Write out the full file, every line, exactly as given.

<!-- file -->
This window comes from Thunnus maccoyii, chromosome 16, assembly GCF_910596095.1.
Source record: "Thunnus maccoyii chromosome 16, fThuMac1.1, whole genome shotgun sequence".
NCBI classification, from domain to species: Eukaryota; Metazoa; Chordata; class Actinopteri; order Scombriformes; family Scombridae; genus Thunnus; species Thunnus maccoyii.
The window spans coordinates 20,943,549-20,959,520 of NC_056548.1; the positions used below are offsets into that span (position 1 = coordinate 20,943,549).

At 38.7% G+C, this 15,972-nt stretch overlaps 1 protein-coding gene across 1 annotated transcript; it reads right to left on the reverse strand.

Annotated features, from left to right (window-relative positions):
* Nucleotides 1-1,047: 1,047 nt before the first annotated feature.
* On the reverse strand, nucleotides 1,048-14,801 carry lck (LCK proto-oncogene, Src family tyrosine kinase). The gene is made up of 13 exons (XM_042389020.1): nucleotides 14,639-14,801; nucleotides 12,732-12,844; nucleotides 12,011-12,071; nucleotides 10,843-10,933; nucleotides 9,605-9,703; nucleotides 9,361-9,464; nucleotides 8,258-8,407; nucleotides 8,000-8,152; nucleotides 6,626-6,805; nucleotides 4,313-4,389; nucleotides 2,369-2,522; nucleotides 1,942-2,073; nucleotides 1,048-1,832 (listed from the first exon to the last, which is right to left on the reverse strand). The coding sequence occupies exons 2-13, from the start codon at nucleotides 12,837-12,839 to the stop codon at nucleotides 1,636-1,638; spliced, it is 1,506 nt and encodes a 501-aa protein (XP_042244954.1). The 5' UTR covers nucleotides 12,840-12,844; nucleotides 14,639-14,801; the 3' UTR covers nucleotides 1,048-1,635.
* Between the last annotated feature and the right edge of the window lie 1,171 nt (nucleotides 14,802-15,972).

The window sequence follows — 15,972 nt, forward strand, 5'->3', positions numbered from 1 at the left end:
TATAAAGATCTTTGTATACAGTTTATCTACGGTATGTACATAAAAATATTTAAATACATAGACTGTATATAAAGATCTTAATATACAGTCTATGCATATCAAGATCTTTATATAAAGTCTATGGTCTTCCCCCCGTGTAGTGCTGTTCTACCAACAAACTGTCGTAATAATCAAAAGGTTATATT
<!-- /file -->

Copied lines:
This window comes from Thunnus maccoyii, chromosome 16, assembly GCF_910596095.1.
Source record: "Thunnus maccoyii chromosome 16, fThuMac1.1, whole genome shotgun sequence".
NCBI classification, from domain to species: Eukaryota; Metazoa; Chordata; class Actinopteri; order Scombriformes; family Scombridae; genus Thunnus; species Thunnus maccoyii.
The window spans coordinates 20,943,549-20,959,520 of NC_056548.1; the positions used below are offsets into that span (position 1 = coordinate 20,943,549).

At 38.7% G+C, this 15,972-nt stretch overlaps 1 protein-coding gene across 1 annotated transcript; it reads right to left on the reverse strand.

Annotated features, from left to right (window-relative positions):
* Nucleotides 1-1,047: 1,047 nt before the first annotated feature.
* On the reverse strand, nucleotides 1,048-14,801 carry lck (LCK proto-oncogene, Src family tyrosine kinase). The gene is made up of 13 exons (XM_042389020.1): nucleotides 14,639-14,801; nucleotides 12,732-12,844; nucleotides 12,011-12,071; nucleotides 10,843-10,933; nucleotides 9,605-9,703; nucleotides 9,361-9,464; nucleotides 8,258-8,407; nucleotides 8,000-8,152; nucleotides 6,626-6,805; nucleotides 4,313-4,389; nucleotides 2,369-2,522; nucleotides 1,942-2,073; nucleotides 1,048-1,832 (listed from the first exon to the last, which is right to left on the reverse strand). The coding sequence occupies exons 2-13, from the start codon at nucleotides 12,837-12,839 to the stop codon at nucleotides 1,636-1,638; spliced, it is 1,506 nt and encodes a 501-aa protein (XP_042244954.1). The 5' UTR covers nucleotides 12,840-12,844; nucleotides 14,639-14,801; the 3' UTR covers nucleotides 1,048-1,635.
* Between the last annotated feature and the right edge of the window lie 1,171 nt (nucleotides 14,802-15,972).

The window sequence follows — 15,972 nt, forward strand, 5'->3', positions numbered from 1 at the left end:
TATAAAGATCTTTGTATACAGTTTATCTACGGTATGTACATAAAAATATTTAAATACATAGACTGTATATAAAGATCTTAATATACAGTCTATGCATATCAAGATCTTTATATAAAGTCTATGGTCTTCCCCCCGTGTAGTGCTGTTCTACCAACAAACTGTCGTAATAATCAAAAGGTTATATT